Brussels, May 2005
Europe's research ministers, as well as researchers themselves, have long bemoaned the lack of links and coordination between the EU's research framework programmes and Eureka, the pan-European network for market-oriented, industrial research and development. At numerous Competitiveness Council meetings, ministers have urged the Commission to address this lack of synchronisation, and this is now being done, delegates at the Eureka interparliamentary conference in The Hague in the Netherlands heard on 26 May.
Eureka is playing a prominent role in the definition of Technology Platforms and Joint Technology Initiatives, said EU Science and Research Commissioner Janez Potocnik. Both feature in the Commission's proposals for the Seventh Framework Programme (FP7) as part of its drive to make the programme more industry-oriented.
'A lot can be learned from the Eureka clusters that have similar goals and years of experience,' Dutch Minister for Economic Affairs Laurens Jan Brinkhorst told delegates.
The second joint initiative under discussion is a specific activity in favour of research-intensive small and medium sized enterprises (SMEs). This may make use of Article 169 of the Treaty, which allows for the EU to participate in national programmes. 'I very much support this initiative and I call on all of you to support it in your countries as well, including financially!' said Mr Brinkhorst.
Mr Brinkhorst made other appeals for increased financial support for European research and innovation. 'Investing in innovation means also investing n Eureka. Let's put our money where our mouths are,' he said. The minister also used strong language to suggest that now is 'do or die' time for Europe in this respect: 'We are facing a fundamental challenge: are we ready to change, or shall we stagnate?' he said.
Mr Potocnik also made an appeal for increased funds. The Commission has proposed a doubling of the EU's research budget for FP7, but this is unlikely to happen if the overall EU budget is not increased. A number of countries have indicated their reluctance to increase their contributions to the EU budget. 'Looking at recent discussions, the situation does not look very promising,' said the Commissioner. 'It comes down to choosing what kind of Europe we want: a Europe of the past that serves to redistribute existing wealth? Or a Europe of the future, that thrives on knowledge and ensures sustainable prosperity for its people. Let there be no misunderstanding: the one per cent proposal that is advocated by the group of net contributing countries to the EU would lead to a reduction of the EU budget - nine billion euro [...]. And let's not have any illusions: this reduction is unlikely to happen in agriculture or in structural funds; it will happen in the budgets that hold the key to our future, those of R&D and innovation,' Mr Potocnik warned.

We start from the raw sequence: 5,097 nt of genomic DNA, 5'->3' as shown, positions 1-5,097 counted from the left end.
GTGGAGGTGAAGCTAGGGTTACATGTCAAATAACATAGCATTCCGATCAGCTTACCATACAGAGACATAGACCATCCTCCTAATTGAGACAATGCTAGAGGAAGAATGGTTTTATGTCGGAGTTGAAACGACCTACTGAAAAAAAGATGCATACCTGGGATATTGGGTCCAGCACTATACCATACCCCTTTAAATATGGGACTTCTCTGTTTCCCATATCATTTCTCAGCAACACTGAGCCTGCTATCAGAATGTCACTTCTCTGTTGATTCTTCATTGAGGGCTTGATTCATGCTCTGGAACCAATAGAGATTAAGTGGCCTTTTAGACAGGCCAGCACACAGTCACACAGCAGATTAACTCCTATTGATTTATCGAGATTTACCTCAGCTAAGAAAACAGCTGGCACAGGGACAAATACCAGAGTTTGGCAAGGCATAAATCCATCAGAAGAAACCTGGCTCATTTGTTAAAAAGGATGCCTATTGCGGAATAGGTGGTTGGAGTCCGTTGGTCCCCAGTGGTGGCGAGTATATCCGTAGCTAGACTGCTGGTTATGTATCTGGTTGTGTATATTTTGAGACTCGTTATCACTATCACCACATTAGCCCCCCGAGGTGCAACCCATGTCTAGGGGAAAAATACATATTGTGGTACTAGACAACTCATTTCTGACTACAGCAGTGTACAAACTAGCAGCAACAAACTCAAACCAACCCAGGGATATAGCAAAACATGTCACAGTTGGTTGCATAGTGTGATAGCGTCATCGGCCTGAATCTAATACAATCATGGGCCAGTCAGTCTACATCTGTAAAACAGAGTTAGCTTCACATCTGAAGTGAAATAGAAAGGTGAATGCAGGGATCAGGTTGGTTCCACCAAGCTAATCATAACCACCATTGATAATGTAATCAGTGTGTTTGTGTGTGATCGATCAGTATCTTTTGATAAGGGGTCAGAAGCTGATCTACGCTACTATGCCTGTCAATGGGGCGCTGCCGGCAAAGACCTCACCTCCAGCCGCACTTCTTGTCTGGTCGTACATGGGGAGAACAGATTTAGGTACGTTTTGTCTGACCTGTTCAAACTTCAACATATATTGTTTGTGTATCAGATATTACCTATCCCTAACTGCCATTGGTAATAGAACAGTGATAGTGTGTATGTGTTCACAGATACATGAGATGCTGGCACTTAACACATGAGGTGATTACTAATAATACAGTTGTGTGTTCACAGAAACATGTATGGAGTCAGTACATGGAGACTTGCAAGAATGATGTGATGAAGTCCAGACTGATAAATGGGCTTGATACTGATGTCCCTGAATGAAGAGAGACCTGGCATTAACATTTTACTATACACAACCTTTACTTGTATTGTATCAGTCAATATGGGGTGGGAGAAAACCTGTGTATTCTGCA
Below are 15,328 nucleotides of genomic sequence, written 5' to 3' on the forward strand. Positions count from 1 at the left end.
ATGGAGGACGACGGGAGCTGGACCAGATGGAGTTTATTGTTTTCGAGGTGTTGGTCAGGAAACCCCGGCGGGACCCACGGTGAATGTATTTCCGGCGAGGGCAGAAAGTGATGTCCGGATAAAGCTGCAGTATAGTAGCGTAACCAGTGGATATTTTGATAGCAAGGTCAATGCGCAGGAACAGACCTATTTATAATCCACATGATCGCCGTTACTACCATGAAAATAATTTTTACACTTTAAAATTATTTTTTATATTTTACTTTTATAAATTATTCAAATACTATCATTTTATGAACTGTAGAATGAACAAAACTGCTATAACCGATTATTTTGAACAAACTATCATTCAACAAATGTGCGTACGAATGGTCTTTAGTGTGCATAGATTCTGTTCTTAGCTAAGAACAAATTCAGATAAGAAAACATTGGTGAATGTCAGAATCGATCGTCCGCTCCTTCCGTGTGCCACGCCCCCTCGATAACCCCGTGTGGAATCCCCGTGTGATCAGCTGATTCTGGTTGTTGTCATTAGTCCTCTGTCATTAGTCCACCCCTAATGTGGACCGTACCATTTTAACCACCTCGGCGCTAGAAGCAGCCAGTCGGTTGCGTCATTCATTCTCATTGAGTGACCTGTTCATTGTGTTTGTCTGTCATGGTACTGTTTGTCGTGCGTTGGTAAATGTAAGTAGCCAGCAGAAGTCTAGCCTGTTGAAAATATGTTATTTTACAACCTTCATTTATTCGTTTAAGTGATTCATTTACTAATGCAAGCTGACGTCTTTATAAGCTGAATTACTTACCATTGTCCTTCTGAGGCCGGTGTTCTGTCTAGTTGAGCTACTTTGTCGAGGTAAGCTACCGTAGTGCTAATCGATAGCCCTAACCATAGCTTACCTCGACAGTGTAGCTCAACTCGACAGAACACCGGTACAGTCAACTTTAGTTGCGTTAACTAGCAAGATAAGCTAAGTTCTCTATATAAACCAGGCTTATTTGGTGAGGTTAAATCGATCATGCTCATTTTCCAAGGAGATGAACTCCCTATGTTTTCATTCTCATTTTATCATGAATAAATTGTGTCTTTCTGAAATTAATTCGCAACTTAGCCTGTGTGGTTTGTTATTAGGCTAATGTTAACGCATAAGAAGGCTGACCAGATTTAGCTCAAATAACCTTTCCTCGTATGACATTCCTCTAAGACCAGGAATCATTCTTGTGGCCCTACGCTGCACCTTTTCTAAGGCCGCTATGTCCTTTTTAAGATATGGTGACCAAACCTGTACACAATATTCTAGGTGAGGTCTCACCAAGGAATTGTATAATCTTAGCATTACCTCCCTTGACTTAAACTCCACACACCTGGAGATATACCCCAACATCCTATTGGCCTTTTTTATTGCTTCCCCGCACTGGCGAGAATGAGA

While policy makers are now talking seriously about the changes that Europe needs to make if it is to remain competitive now that new competitors are emerging, sections of industry have already begun to implement changes.
Philippe Varin, the French Chief Executive of the Anglo-Dutch steel company CORUS highlighted how coal costs rose by 100 per cent, and iron ore by 71 per cent from 2004 to 2005. Meanwhile imports from lower cost producing countries rose by 60 per cent over the first quarter of 2005 compared to the same period in 2004. The sector is also under pressure to reduce its negative environmental impacts.
'So for us it is about shifting to a strong value mindset from a volume mindset. We are focusing on differentiating ourselves by achieving excellence through innovation, building our knowledge base, enhancing our skills and continuous improvement throughout our businesses,' said Mr Varin.
Innovations have included making steel packaging thinner and lighter. While a typical beverage can weighed 80g in 1960, it now weighs 20g. In automotive steels, special high strength steels can now be produced, adding additional alloy elements, with the result that car bodies can be made thinner and lighter, reducing energy consumption.
Within the industry, a European Steel Technology Platform - ULCOS - has now been established. Working together within this forum, the sector hopes to develop technologies that will reduce CO2 emissions from steel production by 50 per cent by 2050. 'It is the most extensive collaboration the sector has ever seen,' said Mr Varin.
Concluding with yet another plea for increased investment, Mr Varin said: 'For collaborative structures like this to flourish, a stable, consistent innovation policy from government, including funding facilities, is crucial. [...Continuous] innovation is crucial to the future competitiveness of European industry. The role of the European Union as a stimulator and facilitator of research on the European level is of utmost importance. While recognising the value of programmes such as Eureka, the framework programmes, and, for our industry, the Research Fund for Coal and Steel, we would like to see if commitment can be developed at EU level towards a more focused investment in result-driven programmes for innovation in order to ensure greater European competitiveness.'
For further information on Eureka, please consult the following web address: